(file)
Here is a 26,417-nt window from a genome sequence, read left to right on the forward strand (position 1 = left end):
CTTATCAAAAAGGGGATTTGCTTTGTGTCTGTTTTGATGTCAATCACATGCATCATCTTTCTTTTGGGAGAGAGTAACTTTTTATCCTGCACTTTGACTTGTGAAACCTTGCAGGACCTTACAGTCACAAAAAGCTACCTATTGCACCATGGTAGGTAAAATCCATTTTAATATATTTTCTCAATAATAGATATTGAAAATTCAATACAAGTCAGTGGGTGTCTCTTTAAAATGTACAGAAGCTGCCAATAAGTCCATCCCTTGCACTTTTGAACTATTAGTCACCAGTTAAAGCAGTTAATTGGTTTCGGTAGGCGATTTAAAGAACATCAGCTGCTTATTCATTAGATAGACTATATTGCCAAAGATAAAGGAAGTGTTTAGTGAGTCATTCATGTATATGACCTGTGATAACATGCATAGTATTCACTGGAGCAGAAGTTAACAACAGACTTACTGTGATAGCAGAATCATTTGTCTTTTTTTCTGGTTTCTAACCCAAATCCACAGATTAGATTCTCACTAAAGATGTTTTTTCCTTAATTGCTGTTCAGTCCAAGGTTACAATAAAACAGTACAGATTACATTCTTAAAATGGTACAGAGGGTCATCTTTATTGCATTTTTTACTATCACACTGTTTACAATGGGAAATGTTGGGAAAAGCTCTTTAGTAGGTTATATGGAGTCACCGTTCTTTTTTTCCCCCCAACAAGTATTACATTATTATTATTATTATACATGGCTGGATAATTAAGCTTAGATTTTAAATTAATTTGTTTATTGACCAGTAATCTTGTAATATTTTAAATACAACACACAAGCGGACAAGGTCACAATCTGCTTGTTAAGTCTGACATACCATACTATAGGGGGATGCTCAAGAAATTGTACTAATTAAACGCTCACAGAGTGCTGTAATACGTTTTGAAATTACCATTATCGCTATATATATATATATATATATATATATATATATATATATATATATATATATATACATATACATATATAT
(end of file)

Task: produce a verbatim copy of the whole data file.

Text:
Here is a 26,417-nt window from a genome sequence, read left to right on the forward strand (position 1 = left end):
CTTATCAAAAAGGGGATTTGCTTTGTGTCTGTTTTGATGTCAATCACATGCATCATCTTTCTTTTGGGAGAGAGTAACTTTTTATCCTGCACTTTGACTTGTGAAACCTTGCAGGACCTTACAGTCACAAAAAGCTACCTATTGCACCATGGTAGGTAAAATCCATTTTAATATATTTTCTCAATAATAGATATTGAAAATTCAATACAAGTCAGTGGGTGTCTCTTTAAAATGTACAGAAGCTGCCAATAAGTCCATCCCTTGCACTTTTGAACTATTAGTCACCAGTTAAAGCAGTTAATTGGTTTCGGTAGGCGATTTAAAGAACATCAGCTGCTTATTCATTAGATAGACTATATTGCCAAAGATAAAGGAAGTGTTTAGTGAGTCATTCATGTATATGACCTGTGATAACATGCATAGTATTCACTGGAGCAGAAGTTAACAACAGACTTACTGTGATAGCAGAATCATTTGTCTTTTTTTCTGGTTTCTAACCCAAATCCACAGATTAGATTCTCACTAAAGATGTTTTTTCCTTAATTGCTGTTCAGTCCAAGGTTACAATAAAACAGTACAGATTACATTCTTAAAATGGTACAGAGGGTCATCTTTATTGCATTTTTTACTATCACACTGTTTACAATGGGAAATGTTGGGAAAAGCTCTTTAGTAGGTTATATGGAGTCACCGTTCTTTTTTTCCCCCCAACAAGTATTACATTATTATTATTATTATACATGGCTGGATAATTAAGCTTAGATTTTAAATTAATTTGTTTATTGACCAGTAATCTTGTAATATTTTAAATACAACACACAAGCGGACAAGGTCACAATCTGCTTGTTAAGTCTGACATACCATACTATAGGGGGATGCTCAAGAAATTGTACTAATTAAACGCTCACAGAGTGCTGTAATACGTTTTGAAATTACCATTATCGCTATATATATATATATATATATATATATATATATATATATATATATATATATATACATATACATATATAT